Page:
Digital Magazine

Nonwovens Converting: H1N1 Antidote

After the death of California nurse Karen Ann Hayes last year, the California Nurses Assn. (CNA) released data from 190 facilities in nine states across the US that showed “deficiencies in hospital swine flu readiness,” and called on all hospitals “to adhere to the highest standard of protection for patients and nurses to combat the expected onslaught of new cases this fall and winter.”

According to George Kappler, CEO of Kappler Inc., a 33-year-old protective garment business in Guntersville, AL, “If hospitals were subjected to the same protection standards as factories, many would have been shut down a long time ago.”

Kappler's line of protective garments offers a solution. With $18 million in annual sales and 190 employees, the company designs and manufacturers protective apparel and fabrics for a wide range of global markets and applications, including the world's most dangerous environments, such as chemical factories, military bases, nuclear plants, and hazardous materials (HAZMAT) companies.

Kappler's research and development program has produced more than 30 fabric and seaming technology patents issued or pending worldwide. The company reports it has pioneered many innovations that have redefined global standards for protective apparel.

Using Film that Protects

Kappler's line of healthcare garments, ProVent 10,000, is made from Aptra, a breathable microporous film made in Tiverton, ON, Canada, by BI-AX Inc. BI-AX produces Aptra microporous film under contract for RKW US, Rome, GA, a wholly owned subsidiary of RKW SE in Europe.

Aptra is a breathable film used as a composite with other materials. Though it barely registers on the scales, this unique film is said to provide an exceptional combination of barrier properties and breathability. The film is easily laminated with a wide variety of substrates using several methods.

At Kappler, for instance, the Aptra film is being converted into a three-layer laminate, sandwiched between two layers of spunbond polypropylene to give it strength. The final product passes ASTM international standards for blood-borne pathogen and viral penetration.

Kappler credits Morris Collins, now RKW's US president, with bringing Aptra to him in the early 1990s when Collins was a research engineer. “We always keep our eyes and ears open for new ideas from our customers and suppliers,” says Kappler. “So when Morris introduced us to Aptra, we recognized we could help a lot of healthcare workers with garments that offered more protection than anything else out there.”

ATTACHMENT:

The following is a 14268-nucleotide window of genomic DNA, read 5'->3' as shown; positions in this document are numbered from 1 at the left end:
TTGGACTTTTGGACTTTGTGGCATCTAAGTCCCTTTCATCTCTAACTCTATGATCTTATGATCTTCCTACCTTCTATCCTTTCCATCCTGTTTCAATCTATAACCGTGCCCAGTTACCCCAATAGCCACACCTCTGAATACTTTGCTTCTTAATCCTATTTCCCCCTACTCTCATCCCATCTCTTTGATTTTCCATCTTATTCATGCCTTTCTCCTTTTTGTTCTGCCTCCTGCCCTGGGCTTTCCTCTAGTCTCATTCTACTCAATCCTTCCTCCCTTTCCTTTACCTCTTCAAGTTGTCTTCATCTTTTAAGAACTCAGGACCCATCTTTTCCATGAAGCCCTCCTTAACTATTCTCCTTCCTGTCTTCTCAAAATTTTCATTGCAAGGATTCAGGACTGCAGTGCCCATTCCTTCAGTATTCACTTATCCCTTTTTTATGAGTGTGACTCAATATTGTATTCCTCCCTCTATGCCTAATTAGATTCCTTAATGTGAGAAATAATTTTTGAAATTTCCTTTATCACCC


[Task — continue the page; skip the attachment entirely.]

ProVent 10,000 customers include the Centers for Disease Control, National Institutes of Health, and orthopedic surgeons and nurses around the world who insist on the best protective clothing for operating theatres where contact, droplet, and airborne transmission of pathogens are a constant risk.

Efforts by front-line healthcare organizations like CNA to increase H1N1 protection standards for their workers have increased the number of inquiries for ProVent 10,000 coveralls, lab coats, gowns, pants, and boot covers.

“Our product has been available to the healthcare market since the early '90s,” says Kappler, “and we always see spikes in interest when something like SARS, or bird flu, and now swine flu hits, but I admit the healthcare field's a much more challenging market than for industrial and security applications where we do most of our business.”

Kappler says healthcare workers are inadequately protected from diseases such as H1N1 because unlike a nuclear contamination incident, it's harder to pinpoint the work environment as the exact source of a life-threatening exposure.

Another reason the protection of front-line healthcare workers is compromised boils down to hospital economics. “A ProVent 10,000 gown costs $7 to $10, and it'll protect against viral diseases like H1N1 as well as blood-borne diseases like HIV,” says Kappler.

“Yet we find it often gets compared to a little yellow gown that sells for a couple of bucks that would let a mosquito go through it. It's like comparing apples to raisins, but some hospitals buy what they can get away with to save a few dollars.”

Kappler maintains the company was ahead of its time when in created ProVent 10,000, but believes now, almost 20 years later, the timing is right. “I do see a lot of promise, but it's still going to take a lot of education to fulfill that promise,” says Kappler. “It takes something like H1N1 to focus people's minds to look for a better solution to the status quo. Well, we've got it right here for them.”

Converter Info

  • Kappler Inc. | 55 Grimes Dr., Guntersville, AL 35976 | 256-505-4005| www.kappler.com

Supplier Info

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